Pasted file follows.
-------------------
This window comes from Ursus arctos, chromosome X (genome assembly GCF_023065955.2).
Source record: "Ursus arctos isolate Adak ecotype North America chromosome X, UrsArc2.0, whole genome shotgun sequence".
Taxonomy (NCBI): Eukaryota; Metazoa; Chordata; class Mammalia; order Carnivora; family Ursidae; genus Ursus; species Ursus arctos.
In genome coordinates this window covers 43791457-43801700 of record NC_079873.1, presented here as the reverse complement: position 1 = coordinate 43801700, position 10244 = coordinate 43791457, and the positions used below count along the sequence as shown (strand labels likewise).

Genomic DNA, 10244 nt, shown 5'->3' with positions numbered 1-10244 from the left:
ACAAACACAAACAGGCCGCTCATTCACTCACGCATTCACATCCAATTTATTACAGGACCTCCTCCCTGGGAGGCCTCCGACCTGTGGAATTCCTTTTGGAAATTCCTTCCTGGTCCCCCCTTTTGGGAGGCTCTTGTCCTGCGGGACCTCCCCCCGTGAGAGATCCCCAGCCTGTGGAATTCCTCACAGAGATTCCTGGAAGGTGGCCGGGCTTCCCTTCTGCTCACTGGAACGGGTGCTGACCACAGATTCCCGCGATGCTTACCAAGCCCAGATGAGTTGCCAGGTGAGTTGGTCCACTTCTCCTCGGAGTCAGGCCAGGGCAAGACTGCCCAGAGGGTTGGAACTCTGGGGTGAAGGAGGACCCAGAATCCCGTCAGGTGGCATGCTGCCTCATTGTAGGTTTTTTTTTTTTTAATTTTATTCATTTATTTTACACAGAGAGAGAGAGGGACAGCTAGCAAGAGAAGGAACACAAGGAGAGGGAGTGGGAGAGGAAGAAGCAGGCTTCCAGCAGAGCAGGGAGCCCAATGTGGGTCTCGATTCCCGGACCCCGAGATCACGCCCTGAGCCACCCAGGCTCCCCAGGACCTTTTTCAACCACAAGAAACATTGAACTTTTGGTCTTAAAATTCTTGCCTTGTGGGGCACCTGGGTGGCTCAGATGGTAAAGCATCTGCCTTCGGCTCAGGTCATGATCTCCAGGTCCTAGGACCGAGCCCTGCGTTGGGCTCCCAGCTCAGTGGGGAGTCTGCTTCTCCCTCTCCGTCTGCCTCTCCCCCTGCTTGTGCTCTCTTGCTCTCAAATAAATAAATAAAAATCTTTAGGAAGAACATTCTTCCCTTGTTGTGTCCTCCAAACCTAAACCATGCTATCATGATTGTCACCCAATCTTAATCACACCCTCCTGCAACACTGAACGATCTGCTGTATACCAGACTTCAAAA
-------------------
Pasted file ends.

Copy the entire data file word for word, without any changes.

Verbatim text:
This window comes from Ursus arctos, chromosome X (genome assembly GCF_023065955.2).
Source record: "Ursus arctos isolate Adak ecotype North America chromosome X, UrsArc2.0, whole genome shotgun sequence".
Taxonomy (NCBI): Eukaryota; Metazoa; Chordata; class Mammalia; order Carnivora; family Ursidae; genus Ursus; species Ursus arctos.
In genome coordinates this window covers 43791457-43801700 of record NC_079873.1, presented here as the reverse complement: position 1 = coordinate 43801700, position 10244 = coordinate 43791457, and the positions used below count along the sequence as shown (strand labels likewise).

Genomic DNA, 10244 nt, shown 5'->3' with positions numbered 1-10244 from the left:
ACAAACACAAACAGGCCGCTCATTCACTCACGCATTCACATCCAATTTATTACAGGACCTCCTCCCTGGGAGGCCTCCGACCTGTGGAATTCCTTTTGGAAATTCCTTCCTGGTCCCCCCTTTTGGGAGGCTCTTGTCCTGCGGGACCTCCCCCCGTGAGAGATCCCCAGCCTGTGGAATTCCTCACAGAGATTCCTGGAAGGTGGCCGGGCTTCCCTTCTGCTCACTGGAACGGGTGCTGACCACAGATTCCCGCGATGCTTACCAAGCCCAGATGAGTTGCCAGGTGAGTTGGTCCACTTCTCCTCGGAGTCAGGCCAGGGCAAGACTGCCCAGAGGGTTGGAACTCTGGGGTGAAGGAGGACCCAGAATCCCGTCAGGTGGCATGCTGCCTCATTGTAGGTTTTTTTTTTTTTAATTTTATTCATTTATTTTACACAGAGAGAGAGAGGGACAGCTAGCAAGAGAAGGAACACAAGGAGAGGGAGTGGGAGAGGAAGAAGCAGGCTTCCAGCAGAGCAGGGAGCCCAATGTGGGTCTCGATTCCCGGACCCCGAGATCACGCCCTGAGCCACCCAGGCTCCCCAGGACCTTTTTCAACCACAAGAAACATTGAACTTTTGGTCTTAAAATTCTTGCCTTGTGGGGCACCTGGGTGGCTCAGATGGTAAAGCATCTGCCTTCGGCTCAGGTCATGATCTCCAGGTCCTAGGACCGAGCCCTGCGTTGGGCTCCCAGCTCAGTGGGGAGTCTGCTTCTCCCTCTCCGTCTGCCTCTCCCCCTGCTTGTGCTCTCTTGCTCTCAAATAAATAAATAAAAATCTTTAGGAAGAACATTCTTCCCTTGTTGTGTCCTCCAAACCTAAACCATGCTATCATGATTGTCACCCAATCTTAATCACACCCTCCTGCAACACTGAACGATCTGCTGTATACCAGACTTCAAAA